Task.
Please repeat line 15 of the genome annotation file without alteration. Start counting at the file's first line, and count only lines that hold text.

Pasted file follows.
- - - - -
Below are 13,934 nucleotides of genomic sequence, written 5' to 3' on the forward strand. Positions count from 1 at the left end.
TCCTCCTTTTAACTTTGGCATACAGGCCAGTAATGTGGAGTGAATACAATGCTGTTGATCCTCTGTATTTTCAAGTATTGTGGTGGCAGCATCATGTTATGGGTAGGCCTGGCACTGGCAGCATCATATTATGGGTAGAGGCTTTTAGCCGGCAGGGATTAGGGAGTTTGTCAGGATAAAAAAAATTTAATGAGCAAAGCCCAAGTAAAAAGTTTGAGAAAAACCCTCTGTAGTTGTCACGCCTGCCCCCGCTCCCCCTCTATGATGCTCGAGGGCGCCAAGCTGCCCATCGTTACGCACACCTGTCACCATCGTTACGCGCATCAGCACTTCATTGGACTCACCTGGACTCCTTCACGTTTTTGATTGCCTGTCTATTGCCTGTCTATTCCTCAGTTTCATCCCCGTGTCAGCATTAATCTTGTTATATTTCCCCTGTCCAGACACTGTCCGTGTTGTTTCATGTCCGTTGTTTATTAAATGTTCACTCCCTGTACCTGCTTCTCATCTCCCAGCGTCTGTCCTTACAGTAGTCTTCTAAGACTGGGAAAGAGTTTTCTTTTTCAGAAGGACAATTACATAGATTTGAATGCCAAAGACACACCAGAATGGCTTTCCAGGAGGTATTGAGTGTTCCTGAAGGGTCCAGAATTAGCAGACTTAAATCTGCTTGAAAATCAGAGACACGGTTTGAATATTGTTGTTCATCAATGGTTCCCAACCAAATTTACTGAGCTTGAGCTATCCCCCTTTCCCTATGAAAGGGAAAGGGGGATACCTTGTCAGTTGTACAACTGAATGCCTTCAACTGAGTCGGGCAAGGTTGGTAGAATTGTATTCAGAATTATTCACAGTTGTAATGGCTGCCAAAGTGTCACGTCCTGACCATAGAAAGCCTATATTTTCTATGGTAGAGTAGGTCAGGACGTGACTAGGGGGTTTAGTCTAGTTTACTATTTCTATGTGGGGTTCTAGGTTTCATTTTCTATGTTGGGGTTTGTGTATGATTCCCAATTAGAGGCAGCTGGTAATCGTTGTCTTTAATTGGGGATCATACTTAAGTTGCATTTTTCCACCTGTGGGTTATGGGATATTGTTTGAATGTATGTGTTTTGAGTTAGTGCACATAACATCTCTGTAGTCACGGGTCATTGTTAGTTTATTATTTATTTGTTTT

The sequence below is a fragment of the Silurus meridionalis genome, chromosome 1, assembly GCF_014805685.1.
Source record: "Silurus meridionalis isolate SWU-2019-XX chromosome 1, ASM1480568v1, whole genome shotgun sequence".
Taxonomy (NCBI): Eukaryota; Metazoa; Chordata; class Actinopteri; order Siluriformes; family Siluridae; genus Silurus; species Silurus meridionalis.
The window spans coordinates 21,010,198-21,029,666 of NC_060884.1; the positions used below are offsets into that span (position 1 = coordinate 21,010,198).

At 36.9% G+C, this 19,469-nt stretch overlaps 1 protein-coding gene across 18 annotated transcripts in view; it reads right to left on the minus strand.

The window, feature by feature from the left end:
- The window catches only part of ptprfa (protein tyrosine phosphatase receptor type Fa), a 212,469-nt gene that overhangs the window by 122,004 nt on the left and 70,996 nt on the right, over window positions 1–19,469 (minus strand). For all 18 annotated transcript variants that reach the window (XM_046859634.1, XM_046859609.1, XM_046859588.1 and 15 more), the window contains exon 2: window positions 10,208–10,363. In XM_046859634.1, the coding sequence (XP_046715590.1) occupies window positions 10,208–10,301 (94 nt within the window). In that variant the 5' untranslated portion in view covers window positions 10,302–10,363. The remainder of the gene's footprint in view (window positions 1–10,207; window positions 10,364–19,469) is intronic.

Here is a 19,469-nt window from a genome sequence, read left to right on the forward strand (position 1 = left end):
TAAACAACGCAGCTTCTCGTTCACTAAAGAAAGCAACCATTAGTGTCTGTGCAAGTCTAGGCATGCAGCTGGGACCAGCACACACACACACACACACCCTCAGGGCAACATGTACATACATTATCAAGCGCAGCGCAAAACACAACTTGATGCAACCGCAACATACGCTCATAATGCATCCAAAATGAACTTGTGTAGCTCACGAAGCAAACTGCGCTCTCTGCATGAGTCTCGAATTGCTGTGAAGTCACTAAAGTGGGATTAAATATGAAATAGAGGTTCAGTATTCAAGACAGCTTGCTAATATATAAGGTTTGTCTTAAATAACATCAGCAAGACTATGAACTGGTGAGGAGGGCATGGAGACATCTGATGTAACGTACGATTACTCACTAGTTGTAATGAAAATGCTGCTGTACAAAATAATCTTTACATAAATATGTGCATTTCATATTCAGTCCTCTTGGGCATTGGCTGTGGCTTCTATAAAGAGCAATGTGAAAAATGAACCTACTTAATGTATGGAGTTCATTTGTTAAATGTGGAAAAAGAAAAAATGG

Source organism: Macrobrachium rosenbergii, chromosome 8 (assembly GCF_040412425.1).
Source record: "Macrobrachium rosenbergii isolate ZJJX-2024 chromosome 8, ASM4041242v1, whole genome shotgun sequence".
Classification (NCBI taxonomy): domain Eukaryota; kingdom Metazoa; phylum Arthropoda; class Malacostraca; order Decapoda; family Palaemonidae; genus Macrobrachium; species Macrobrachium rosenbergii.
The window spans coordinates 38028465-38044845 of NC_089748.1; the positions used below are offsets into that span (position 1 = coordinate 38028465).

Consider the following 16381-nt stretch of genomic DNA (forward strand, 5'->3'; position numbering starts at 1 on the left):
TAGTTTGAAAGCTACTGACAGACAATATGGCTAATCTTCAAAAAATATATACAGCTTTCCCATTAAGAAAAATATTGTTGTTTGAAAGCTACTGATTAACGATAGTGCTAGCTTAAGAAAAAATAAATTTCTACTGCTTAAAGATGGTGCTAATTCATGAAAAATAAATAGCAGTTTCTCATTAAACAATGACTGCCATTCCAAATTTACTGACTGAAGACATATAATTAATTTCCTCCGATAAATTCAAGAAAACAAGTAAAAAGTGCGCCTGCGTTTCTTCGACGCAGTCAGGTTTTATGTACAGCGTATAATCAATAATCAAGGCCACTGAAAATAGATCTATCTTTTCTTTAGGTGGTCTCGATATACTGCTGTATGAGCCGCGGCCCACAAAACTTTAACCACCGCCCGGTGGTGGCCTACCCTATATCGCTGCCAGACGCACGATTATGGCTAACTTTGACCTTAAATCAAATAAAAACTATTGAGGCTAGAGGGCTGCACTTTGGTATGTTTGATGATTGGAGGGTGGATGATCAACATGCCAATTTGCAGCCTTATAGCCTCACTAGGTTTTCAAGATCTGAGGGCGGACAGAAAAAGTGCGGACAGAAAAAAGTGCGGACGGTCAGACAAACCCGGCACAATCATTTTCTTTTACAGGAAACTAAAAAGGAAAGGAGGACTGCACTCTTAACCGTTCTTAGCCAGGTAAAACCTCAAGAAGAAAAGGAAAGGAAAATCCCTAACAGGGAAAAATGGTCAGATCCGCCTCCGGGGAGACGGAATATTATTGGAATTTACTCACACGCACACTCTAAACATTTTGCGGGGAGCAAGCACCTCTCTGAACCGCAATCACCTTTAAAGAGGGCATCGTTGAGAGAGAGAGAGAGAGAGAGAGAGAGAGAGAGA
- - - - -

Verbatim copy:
The window spans coordinates 38028465-38044845 of NC_089748.1; the positions used below are offsets into that span (position 1 = coordinate 38028465).